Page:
The inventor has since moved out of London and started renting a separate studio. It’s littered with tools, spare parts and half-broken musical instruments that have been donated or bought by Battle on the cheap. The space is a simple but visually stimulating backdrop for all of his YouTube videos. The equipment and purposefully unpolished creations reinforce Battle’s simple message: if you want to learn electronics, get stuck in. You don’t need expensive equipment and shouldn’t be afraid of breaking or ‘spoiling’ any product made by a giant corporation.
Still, the extra YouTube and Patreon money has helped. The infamous Furby organ, for instance, required many charismatic and, for Battle, expensive toys. “It took about a year and a half to get enough Furbies,” he said. “Because Furby’s are like £10-15 [roughly $13-19] each. It was quite an expensive one for the time.” The investment was worth it, however. The musical monstrosity attracted 3.8 million views on YouTube and countless headlines from both mainstream and niche technology publications. “It was overwhelming,” he said. “It was very overwhelming.”
“I don’t see anybody or the light of day until about midnight. Every single day, seven days a week.”
Despite his growing popularity, Battle runs a small operation. He pays a friend, Johnny Goddard, to help with some of the more complicated shoots every month. Otherwise, though, he’s a one-man army with a number of responsibilities. He has to research, build and either perform with each instrument or explain how others can build a similar device. Battle then has to edit and upload each video to YouTube, as well as keep track of his monthly Patreon commitments.
The hours are long. “I literally don’t do anything else,” he said. “I get up between 8AM and 10AM, get to the studio, and then I stay at the studio. I don’t see anybody or the light of day until about midnight. Every single day, seven days a week. I love it, but then I look back and go, ‘Oh my girlfriend must hate me.'” He pauses for a moment, before adding: “She doesn’t though, she supports me. She builds stuff as well, which is relieving!”
Battle is also a musician that uses his online income to fund the occasional tour and justify the time required to both write and record new tracks. He hasn’t formally released anything, though, beyond a single called “Groundhog Day.” Battle dropped the electro-banger earlier this month and intends to release new music every four weeks moving forward. “I’ve got a big bank of songs I need to get out,” he explained. “But I never know when to put them out. I just don’t know.”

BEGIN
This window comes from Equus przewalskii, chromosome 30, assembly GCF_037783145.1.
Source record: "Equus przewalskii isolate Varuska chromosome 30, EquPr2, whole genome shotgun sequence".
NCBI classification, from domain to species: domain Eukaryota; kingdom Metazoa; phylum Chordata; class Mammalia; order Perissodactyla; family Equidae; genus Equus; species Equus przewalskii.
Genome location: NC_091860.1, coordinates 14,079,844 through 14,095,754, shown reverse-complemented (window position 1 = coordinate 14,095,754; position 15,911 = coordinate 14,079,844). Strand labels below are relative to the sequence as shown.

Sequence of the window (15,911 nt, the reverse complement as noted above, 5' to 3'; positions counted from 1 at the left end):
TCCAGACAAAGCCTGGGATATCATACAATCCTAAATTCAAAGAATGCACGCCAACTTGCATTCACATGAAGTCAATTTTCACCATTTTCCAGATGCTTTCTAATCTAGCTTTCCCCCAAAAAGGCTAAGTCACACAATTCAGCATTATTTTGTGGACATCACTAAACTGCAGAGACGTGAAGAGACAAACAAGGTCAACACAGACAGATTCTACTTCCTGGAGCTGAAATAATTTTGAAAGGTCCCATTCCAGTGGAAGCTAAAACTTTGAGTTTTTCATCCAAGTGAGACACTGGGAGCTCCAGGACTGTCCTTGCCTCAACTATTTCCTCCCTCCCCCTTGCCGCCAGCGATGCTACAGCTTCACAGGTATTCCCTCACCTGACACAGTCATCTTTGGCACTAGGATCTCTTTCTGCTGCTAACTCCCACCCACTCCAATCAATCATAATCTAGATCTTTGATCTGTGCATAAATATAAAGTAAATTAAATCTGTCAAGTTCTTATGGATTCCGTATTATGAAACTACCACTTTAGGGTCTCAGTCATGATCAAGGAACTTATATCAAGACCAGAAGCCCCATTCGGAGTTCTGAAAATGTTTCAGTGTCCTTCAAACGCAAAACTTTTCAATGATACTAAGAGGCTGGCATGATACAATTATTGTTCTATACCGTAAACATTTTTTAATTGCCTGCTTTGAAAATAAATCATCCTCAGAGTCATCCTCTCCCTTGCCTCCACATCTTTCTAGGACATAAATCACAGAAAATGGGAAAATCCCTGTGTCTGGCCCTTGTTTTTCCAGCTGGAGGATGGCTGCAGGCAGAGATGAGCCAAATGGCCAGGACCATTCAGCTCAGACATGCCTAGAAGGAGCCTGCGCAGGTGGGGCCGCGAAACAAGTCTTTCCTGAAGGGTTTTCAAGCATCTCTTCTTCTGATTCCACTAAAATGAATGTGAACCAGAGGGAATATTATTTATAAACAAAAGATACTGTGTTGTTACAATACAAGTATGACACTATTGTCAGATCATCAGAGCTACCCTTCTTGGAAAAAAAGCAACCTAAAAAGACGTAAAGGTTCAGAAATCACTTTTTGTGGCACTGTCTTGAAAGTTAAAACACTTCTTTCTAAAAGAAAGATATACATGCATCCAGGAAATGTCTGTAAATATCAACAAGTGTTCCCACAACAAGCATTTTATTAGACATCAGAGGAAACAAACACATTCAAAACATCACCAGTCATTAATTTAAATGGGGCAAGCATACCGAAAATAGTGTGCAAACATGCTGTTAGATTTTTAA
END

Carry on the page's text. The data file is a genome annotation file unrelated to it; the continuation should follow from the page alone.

Look Mum No Computer is in a unique situation. He doesn’t have a record deal and, provided his YouTube and Patreon numbers remain stable, might never need to. He’s a truly independent artist who can release tracks whenever and however he likes. Songs like “Groundhog Day” expose people to his eccentric invention videos, and vice versa. Like Donald Glover, who works as a writer, actor and musician under the handle Childish Gambino, people like Look Mum No Computer for his quirky personality and imagination. Music, build tutorials and vlogs — they’re simply different ways of consuming and appreciating Battle’s dotty work.
The synth-obsessed artist plays into this during his live performances. Look Mum No Computer spends half of his set playing tracks on large, custom instruments. The machines face the crowd, which means you only see Battle’s back as he bounces between them, pushing buttons and twisting crudely-labeled dials. As soon as there’s a gap in the track, though — a particular loop, or medley, that can run for a couple of bars — he pivots toward the crowd and howls into a microphone as beads of sweat pour from his scruffy, outlandish haircut.
At the end of every song, though, the performance takes a turn. Battle explains that his machines are breaking down and require constant maintenance during the set. “What a piece of shit!” He says suddenly. “I’m so sorry. Just give us a second!” It’s hard to tell how much, if any of these problems are planned. Regardless, they never seem to faze Battle. And the crowd doesn’t seem to mind, either. They laugh and cheer as his creations falter and, sporadically, roar back to life so he can perform another song. “Have you tried turning it off and on again?” A man in the crowd shouts at one point. Everyone, including Battle, lets out a hoot.